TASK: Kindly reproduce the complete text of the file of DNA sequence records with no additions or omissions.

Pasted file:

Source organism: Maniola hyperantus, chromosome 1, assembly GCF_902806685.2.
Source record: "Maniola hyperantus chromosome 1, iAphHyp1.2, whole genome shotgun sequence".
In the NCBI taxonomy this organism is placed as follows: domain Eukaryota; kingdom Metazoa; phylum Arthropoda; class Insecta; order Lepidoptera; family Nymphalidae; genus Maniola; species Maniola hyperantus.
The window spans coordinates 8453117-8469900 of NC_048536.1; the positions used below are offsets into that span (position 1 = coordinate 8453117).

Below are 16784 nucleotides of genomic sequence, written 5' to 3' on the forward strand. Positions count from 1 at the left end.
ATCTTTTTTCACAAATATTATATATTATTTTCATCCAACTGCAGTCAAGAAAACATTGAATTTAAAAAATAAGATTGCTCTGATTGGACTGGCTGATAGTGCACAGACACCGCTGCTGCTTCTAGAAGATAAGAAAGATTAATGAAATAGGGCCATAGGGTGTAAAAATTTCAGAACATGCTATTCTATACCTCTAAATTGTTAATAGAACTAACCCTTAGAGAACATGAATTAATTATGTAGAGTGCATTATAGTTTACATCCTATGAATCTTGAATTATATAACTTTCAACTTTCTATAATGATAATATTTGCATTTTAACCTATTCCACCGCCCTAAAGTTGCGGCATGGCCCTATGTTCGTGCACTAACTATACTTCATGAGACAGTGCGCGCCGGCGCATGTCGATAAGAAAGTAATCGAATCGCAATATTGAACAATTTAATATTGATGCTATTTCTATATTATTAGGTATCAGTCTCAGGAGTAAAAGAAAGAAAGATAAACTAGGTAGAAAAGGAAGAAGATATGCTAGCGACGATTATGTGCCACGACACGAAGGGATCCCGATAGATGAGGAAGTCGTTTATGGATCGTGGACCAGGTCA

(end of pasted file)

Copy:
Source organism: Maniola hyperantus, chromosome 1, assembly GCF_902806685.2.
Source record: "Maniola hyperantus chromosome 1, iAphHyp1.2, whole genome shotgun sequence".
In the NCBI taxonomy this organism is placed as follows: domain Eukaryota; kingdom Metazoa; phylum Arthropoda; class Insecta; order Lepidoptera; family Nymphalidae; genus Maniola; species Maniola hyperantus.
The window spans coordinates 8453117-8469900 of NC_048536.1; the positions used below are offsets into that span (position 1 = coordinate 8453117).

Below are 16784 nucleotides of genomic sequence, written 5' to 3' on the forward strand. Positions count from 1 at the left end.
ATCTTTTTTCACAAATATTATATATTATTTTCATCCAACTGCAGTCAAGAAAACATTGAATTTAAAAAATAAGATTGCTCTGATTGGACTGGCTGATAGTGCACAGACACCGCTGCTGCTTCTAGAAGATAAGAAAGATTAATGAAATAGGGCCATAGGGTGTAAAAATTTCAGAACATGCTATTCTATACCTCTAAATTGTTAATAGAACTAACCCTTAGAGAACATGAATTAATTATGTAGAGTGCATTATAGTTTACATCCTATGAATCTTGAATTATATAACTTTCAACTTTCTATAATGATAATATTTGCATTTTAACCTATTCCACCGCCCTAAAGTTGCGGCATGGCCCTATGTTCGTGCACTAACTATACTTCATGAGACAGTGCGCGCCGGCGCATGTCGATAAGAAAGTAATCGAATCGCAATATTGAACAATTTAATATTGATGCTATTTCTATATTATTAGGTATCAGTCTCAGGAGTAAAAGAAAGAAAGATAAACTAGGTAGAAAAGGAAGAAGATATGCTAGCGACGATTATGTGCCACGACACGAAGGGATCCCGATAGATGAGGAAGTCGTTTATGGATCGTGGACCAGGTCA